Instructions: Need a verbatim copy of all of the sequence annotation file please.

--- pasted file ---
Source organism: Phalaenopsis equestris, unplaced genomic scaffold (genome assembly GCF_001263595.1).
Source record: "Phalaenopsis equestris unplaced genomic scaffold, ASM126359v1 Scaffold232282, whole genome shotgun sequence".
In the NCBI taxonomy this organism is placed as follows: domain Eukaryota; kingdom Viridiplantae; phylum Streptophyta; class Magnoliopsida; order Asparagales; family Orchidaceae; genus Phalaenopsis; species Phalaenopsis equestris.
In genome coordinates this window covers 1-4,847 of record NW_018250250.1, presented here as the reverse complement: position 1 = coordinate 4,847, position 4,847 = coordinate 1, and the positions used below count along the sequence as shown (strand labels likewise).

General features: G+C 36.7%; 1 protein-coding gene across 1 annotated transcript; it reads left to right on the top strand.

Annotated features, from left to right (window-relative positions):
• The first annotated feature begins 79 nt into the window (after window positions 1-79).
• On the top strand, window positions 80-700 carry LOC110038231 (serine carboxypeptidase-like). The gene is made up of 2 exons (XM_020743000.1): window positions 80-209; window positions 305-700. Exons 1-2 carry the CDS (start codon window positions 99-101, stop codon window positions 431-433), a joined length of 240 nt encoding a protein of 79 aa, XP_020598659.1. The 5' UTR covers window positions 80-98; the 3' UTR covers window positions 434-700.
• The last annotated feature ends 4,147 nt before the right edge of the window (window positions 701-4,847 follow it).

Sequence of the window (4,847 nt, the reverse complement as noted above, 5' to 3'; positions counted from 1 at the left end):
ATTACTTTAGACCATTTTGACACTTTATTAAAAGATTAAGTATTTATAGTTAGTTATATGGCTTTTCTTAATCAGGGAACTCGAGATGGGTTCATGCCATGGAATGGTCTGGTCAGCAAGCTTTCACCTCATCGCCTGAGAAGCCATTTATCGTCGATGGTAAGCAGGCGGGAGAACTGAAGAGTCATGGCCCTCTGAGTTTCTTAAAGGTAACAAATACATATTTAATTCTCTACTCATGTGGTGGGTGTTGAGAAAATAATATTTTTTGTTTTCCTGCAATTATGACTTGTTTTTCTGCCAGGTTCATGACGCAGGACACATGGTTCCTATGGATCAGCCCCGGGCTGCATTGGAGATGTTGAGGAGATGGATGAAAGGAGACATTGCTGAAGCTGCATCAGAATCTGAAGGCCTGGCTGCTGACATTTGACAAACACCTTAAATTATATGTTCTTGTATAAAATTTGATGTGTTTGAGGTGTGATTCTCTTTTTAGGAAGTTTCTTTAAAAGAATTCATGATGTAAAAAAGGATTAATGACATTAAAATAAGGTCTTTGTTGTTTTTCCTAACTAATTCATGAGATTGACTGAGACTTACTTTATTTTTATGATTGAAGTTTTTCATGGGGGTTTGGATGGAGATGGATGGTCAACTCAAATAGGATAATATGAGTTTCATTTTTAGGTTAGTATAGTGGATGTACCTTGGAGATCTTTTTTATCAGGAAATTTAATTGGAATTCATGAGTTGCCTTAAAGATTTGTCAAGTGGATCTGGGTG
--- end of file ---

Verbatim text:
Source organism: Phalaenopsis equestris, unplaced genomic scaffold (genome assembly GCF_001263595.1).
Source record: "Phalaenopsis equestris unplaced genomic scaffold, ASM126359v1 Scaffold232282, whole genome shotgun sequence".
In the NCBI taxonomy this organism is placed as follows: domain Eukaryota; kingdom Viridiplantae; phylum Streptophyta; class Magnoliopsida; order Asparagales; family Orchidaceae; genus Phalaenopsis; species Phalaenopsis equestris.
In genome coordinates this window covers 1-4,847 of record NW_018250250.1, presented here as the reverse complement: position 1 = coordinate 4,847, position 4,847 = coordinate 1, and the positions used below count along the sequence as shown (strand labels likewise).

General features: G+C 36.7%; 1 protein-coding gene across 1 annotated transcript; it reads left to right on the top strand.

Annotated features, from left to right (window-relative positions):
• The first annotated feature begins 79 nt into the window (after window positions 1-79).
• On the top strand, window positions 80-700 carry LOC110038231 (serine carboxypeptidase-like). The gene is made up of 2 exons (XM_020743000.1): window positions 80-209; window positions 305-700. Exons 1-2 carry the CDS (start codon window positions 99-101, stop codon window positions 431-433), a joined length of 240 nt encoding a protein of 79 aa, XP_020598659.1. The 5' UTR covers window positions 80-98; the 3' UTR covers window positions 434-700.
• The last annotated feature ends 4,147 nt before the right edge of the window (window positions 701-4,847 follow it).

Sequence of the window (4,847 nt, the reverse complement as noted above, 5' to 3'; positions counted from 1 at the left end):
ATTACTTTAGACCATTTTGACACTTTATTAAAAGATTAAGTATTTATAGTTAGTTATATGGCTTTTCTTAATCAGGGAACTCGAGATGGGTTCATGCCATGGAATGGTCTGGTCAGCAAGCTTTCACCTCATCGCCTGAGAAGCCATTTATCGTCGATGGTAAGCAGGCGGGAGAACTGAAGAGTCATGGCCCTCTGAGTTTCTTAAAGGTAACAAATACATATTTAATTCTCTACTCATGTGGTGGGTGTTGAGAAAATAATATTTTTTGTTTTCCTGCAATTATGACTTGTTTTTCTGCCAGGTTCATGACGCAGGACACATGGTTCCTATGGATCAGCCCCGGGCTGCATTGGAGATGTTGAGGAGATGGATGAAAGGAGACATTGCTGAAGCTGCATCAGAATCTGAAGGCCTGGCTGCTGACATTTGACAAACACCTTAAATTATATGTTCTTGTATAAAATTTGATGTGTTTGAGGTGTGATTCTCTTTTTAGGAAGTTTCTTTAAAAGAATTCATGATGTAAAAAAGGATTAATGACATTAAAATAAGGTCTTTGTTGTTTTTCCTAACTAATTCATGAGATTGACTGAGACTTACTTTATTTTTATGATTGAAGTTTTTCATGGGGGTTTGGATGGAGATGGATGGTCAACTCAAATAGGATAATATGAGTTTCATTTTTAGGTTAGTATAGTGGATGTACCTTGGAGATCTTTTTTATCAGGAAATTTAATTGGAATTCATGAGTTGCCTTAAAGATTTGTCAAGTGGATCTGGGTG